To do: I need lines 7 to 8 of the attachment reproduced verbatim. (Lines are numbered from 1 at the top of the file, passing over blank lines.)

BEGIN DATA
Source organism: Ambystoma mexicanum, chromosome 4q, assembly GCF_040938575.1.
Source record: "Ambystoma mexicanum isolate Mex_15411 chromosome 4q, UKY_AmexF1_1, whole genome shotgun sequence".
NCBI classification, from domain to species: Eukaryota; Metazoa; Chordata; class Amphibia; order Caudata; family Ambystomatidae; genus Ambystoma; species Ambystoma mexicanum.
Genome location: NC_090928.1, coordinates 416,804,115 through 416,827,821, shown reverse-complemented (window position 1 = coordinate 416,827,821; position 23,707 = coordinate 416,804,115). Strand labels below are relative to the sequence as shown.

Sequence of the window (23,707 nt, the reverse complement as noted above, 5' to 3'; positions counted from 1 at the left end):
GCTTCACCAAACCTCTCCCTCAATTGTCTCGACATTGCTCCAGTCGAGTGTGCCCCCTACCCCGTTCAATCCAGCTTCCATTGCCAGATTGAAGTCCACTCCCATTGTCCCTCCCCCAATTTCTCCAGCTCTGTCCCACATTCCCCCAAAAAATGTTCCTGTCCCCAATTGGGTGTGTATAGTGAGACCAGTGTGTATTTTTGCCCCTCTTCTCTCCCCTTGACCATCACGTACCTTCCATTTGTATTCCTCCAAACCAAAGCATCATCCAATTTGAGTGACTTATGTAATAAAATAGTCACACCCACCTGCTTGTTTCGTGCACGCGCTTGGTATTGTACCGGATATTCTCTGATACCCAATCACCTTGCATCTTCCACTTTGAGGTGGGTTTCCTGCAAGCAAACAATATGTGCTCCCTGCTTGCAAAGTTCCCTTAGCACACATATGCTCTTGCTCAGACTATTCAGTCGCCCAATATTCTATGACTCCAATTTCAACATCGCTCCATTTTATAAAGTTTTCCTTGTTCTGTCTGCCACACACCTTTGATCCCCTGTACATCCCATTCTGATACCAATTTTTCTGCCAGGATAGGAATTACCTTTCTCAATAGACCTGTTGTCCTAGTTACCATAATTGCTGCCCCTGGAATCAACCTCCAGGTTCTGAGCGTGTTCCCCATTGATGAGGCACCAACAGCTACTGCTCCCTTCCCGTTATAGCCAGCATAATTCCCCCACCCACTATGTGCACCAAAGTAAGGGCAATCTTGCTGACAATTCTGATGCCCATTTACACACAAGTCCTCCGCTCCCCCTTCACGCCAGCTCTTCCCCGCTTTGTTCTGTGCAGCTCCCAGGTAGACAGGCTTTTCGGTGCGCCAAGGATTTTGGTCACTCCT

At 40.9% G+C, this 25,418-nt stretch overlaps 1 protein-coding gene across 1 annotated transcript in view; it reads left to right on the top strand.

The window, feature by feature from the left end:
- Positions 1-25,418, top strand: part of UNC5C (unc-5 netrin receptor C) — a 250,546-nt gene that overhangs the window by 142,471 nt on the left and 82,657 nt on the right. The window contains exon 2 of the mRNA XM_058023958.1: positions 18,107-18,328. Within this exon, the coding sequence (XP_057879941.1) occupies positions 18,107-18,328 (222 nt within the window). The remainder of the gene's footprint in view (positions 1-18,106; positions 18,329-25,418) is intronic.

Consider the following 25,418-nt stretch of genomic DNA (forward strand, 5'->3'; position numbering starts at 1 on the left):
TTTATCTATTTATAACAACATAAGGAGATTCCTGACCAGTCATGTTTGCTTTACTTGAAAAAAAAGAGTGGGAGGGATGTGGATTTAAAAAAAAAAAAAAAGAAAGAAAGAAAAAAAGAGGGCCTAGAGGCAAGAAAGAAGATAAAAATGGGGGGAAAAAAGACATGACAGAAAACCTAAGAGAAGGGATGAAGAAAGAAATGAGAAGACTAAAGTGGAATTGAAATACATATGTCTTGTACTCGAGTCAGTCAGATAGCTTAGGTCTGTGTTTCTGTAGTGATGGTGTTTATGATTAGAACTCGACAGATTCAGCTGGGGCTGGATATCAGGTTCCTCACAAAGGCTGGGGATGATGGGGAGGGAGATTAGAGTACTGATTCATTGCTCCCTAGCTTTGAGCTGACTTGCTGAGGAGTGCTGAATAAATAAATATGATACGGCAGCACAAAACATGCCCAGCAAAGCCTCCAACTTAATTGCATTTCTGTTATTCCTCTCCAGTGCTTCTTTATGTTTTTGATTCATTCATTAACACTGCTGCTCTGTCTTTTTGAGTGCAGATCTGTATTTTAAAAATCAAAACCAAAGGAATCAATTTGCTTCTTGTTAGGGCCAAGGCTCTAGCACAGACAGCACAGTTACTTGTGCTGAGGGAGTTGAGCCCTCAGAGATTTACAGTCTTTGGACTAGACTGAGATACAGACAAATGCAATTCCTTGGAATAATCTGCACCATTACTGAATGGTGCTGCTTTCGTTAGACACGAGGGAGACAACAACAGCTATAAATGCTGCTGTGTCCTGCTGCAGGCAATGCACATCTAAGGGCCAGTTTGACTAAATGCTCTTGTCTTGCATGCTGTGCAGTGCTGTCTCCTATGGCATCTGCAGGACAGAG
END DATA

At 40.9% G+C, this 25,418-nt stretch overlaps 1 protein-coding gene across 1 annotated transcript in view; it reads left to right on the top strand.

The window, feature by feature from the left end: